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CNewhouse

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  1. It was not. I was actually surprised to hear that they terminated, but I can understand wanting a home to be in great shape for the price they were asking. Our area has low inventory, extreme competition and inflated home prices to match.
  2. I told the agent that I am paid, in part, to test the showers in the home and that when I did the handle of the shower valve came off in my hand. I told her I take no responsibility for this defect and that it was certainly there before the inspection. I did not use excessive force to turn the shower on. I respectfully declined to contact my insurance or contribute to any repair costs. She insulted me and told me that my "lack of professionalism has been duly noted". Perhaps she has had others lay down when commanded to?
  3. I just received an email from a listing agent regarding a home I inspected several weeks ago. During the inspection, the handle on the master shower valve felt oddly loose, had little resistance when turned, and fell off in my hand. The listing agent is claiming that there was no issue prior to the inspection, and that I broke the valve by "over turning it". This is absurd. It was clearly installed wrong or defective when I arrived. A plumber came out, said the shower valve must be replaced, and gave a quote of nearly $2,000. They want my insurer to pay this. The buyer terminated and I can't h
  4. There were many issues with this roof, the lining of the this valley being one of them. My understanding was that an open valley needs to be lined with flashing or a membrane, and that asphalt shingles are never acceptable, regardless of slope. I was curious if there were exceptions to this. Interestingly, this roof had several different valleys, all installed in different flavors of incorrect. IMG_3807.HEIC
  5. Are there any manufacturers that allow shingles to be used within an open valley? I'm not seeing any and my gut says no-go, but figured I'd make sure. Is the concern granular loss due to concentrated water flow and subsequent leaks?
  6. I'm curious how others go about inspecting and describing defects when it comes to stucco on old homes. In my area, hardcoat stucco is generally only found on older structures. Obviously these homes won't have casing bead and sealant at windows and doors, control joints or weep screed as these are modern features. These homes are also likely to lack kick out flashing and proper clearances to grade and pavement. It wouldn't make sense to hold a home built in 1929 to modern standards. So what should be said of stucco on these homes? Moisture intrusion is likely due to the stucco application tech
  7. Bill, any chance you have an installation manual for this? I ran across this product today and can't find installation requirements online (support type and spacing, sleeve requirements, etc).
  8. "Do you notice an earthy, damp or musty smell in the basement? What about condensation on your walls and windows? All of these are typical signs of a mold problem. As a property owner, you need to know that black mold spreads easily and presents a danger to your health. Ignoring it is not a safe or effective solution. Any suspicious area should be looked at by a trained and experienced mold inspector. He will be able to take a mold test on site to confirm the presence of mold." I'd say this is where you're going to ruffle some feathers. Your company's website is linking condensation on wi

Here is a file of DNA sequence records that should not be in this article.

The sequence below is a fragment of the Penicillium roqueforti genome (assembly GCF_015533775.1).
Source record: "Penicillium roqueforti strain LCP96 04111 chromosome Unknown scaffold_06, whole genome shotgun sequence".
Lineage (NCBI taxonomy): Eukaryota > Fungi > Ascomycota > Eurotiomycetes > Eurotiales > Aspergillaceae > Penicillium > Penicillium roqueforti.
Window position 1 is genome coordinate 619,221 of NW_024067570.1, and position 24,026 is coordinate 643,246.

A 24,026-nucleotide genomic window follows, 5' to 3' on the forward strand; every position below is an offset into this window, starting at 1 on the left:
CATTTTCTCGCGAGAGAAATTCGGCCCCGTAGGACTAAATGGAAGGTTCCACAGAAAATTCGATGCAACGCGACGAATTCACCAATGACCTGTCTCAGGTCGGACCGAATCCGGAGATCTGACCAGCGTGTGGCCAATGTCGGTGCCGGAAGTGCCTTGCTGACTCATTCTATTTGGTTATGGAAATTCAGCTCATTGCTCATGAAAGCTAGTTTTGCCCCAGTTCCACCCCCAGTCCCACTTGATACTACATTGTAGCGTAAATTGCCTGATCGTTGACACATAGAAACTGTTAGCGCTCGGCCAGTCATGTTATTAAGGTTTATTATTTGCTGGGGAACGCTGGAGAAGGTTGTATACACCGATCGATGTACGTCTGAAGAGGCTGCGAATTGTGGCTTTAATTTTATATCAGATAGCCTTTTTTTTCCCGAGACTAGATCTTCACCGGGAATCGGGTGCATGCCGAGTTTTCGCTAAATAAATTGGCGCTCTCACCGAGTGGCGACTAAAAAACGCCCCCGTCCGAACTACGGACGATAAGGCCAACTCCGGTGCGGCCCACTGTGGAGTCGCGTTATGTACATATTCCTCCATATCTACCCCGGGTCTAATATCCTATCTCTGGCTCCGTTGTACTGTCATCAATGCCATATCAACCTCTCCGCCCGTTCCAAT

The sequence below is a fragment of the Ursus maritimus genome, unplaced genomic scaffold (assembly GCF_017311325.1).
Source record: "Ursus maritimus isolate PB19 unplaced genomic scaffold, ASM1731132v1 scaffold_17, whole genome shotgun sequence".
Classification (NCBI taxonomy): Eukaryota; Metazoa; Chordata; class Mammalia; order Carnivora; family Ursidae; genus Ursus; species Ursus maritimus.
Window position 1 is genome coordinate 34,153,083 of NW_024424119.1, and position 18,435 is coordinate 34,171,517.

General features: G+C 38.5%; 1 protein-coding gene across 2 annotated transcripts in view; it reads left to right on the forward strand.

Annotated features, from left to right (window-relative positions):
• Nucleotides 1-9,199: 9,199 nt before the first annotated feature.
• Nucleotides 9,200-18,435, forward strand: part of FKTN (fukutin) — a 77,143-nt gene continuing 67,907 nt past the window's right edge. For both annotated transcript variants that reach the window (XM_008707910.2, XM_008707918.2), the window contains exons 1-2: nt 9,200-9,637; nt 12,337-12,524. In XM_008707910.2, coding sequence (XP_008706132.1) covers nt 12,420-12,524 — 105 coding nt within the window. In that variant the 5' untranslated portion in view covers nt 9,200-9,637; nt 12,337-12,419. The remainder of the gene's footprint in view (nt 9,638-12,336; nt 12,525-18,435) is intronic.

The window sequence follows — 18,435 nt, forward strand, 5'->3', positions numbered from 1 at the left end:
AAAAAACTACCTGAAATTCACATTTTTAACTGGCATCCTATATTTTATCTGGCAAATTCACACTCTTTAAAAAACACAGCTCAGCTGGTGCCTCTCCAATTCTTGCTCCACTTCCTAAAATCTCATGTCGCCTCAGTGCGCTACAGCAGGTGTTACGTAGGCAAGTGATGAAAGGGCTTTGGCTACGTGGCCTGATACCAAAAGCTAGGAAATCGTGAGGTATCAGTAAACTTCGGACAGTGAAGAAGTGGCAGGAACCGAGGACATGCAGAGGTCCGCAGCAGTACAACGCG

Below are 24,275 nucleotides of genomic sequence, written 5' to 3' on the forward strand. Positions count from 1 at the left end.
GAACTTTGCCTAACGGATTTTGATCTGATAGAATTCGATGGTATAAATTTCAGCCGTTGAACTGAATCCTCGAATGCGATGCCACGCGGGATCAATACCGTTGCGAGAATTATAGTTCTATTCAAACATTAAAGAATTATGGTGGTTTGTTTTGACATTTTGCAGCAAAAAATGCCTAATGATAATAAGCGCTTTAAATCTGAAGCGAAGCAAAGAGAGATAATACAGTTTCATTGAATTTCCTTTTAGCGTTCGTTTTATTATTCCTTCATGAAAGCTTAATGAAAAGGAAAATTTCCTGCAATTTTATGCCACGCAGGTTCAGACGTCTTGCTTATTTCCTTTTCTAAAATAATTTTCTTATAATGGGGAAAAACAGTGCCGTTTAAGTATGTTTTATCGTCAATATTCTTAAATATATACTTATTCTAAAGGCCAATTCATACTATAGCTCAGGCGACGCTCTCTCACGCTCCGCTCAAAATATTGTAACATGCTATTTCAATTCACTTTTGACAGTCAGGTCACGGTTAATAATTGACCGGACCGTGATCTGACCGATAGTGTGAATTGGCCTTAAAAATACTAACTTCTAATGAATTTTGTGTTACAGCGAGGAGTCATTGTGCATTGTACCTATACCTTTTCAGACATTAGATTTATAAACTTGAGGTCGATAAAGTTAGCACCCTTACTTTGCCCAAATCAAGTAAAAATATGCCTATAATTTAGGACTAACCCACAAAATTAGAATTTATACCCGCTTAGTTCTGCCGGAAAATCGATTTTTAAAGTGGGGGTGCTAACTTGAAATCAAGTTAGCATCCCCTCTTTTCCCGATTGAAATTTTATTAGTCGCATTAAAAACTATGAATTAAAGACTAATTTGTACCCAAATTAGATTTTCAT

9. Yes. That was another one of my concerns. The anchor bolts only secure the lowest PT sill plate to the foundation. Even with shear panels on the exterior wall, I would think that the strength of the connection between the foundation and framing has been compromised.
  10. That's basically what I said, in addition to including a comment from Hardie, "You cannot use our products as shims. Our products are not designed, tested or warranted for this type of application". The part I was a bit hung up on was what recommendation to make to the buyer. This is wrong, here is why, and... what? Ask the builder for documentation that this is an appropriate use of Hardie? They won't have that. Consult an engineer? They won't do that. I try not to kick the can down the road, but I wasn't sure how to avoid it here.
  11. I inspected a new home today. On top of the pressure treated 2x6 sill plate there were 4 additional 2x6 plates (presumably to get the sill plate up to the height of the floor system). Between 2 of these additional 2x6 plates, there was a continuous run of Hardie plank siding, used as a shim/spacer. This was a 2 story home with composite roofing (a substantial load was being transferred through the Hardie). I'm curious what others think of the fiber cement siding installed here and how they'd comment in their report. Additionally, any ideas why the builder would pour the foundation low an
  12. Yes, there is an LB conduit body below the panel. I actually emailed Cantex asking if the conduit body is rated for exterior installation (I know some are not). Here is the response, which doesn't actually answer the question: "This is pretty much a standard installation for the conduit bodies. With the gasket, between the body itself & the lid, if properly secured, it should remain watertight under normal rain conditions and/or sprinkler action." Is this something you would comment on as a defect, Mike? The gasket was a bit degraded, but the interior of the conduit body was dr
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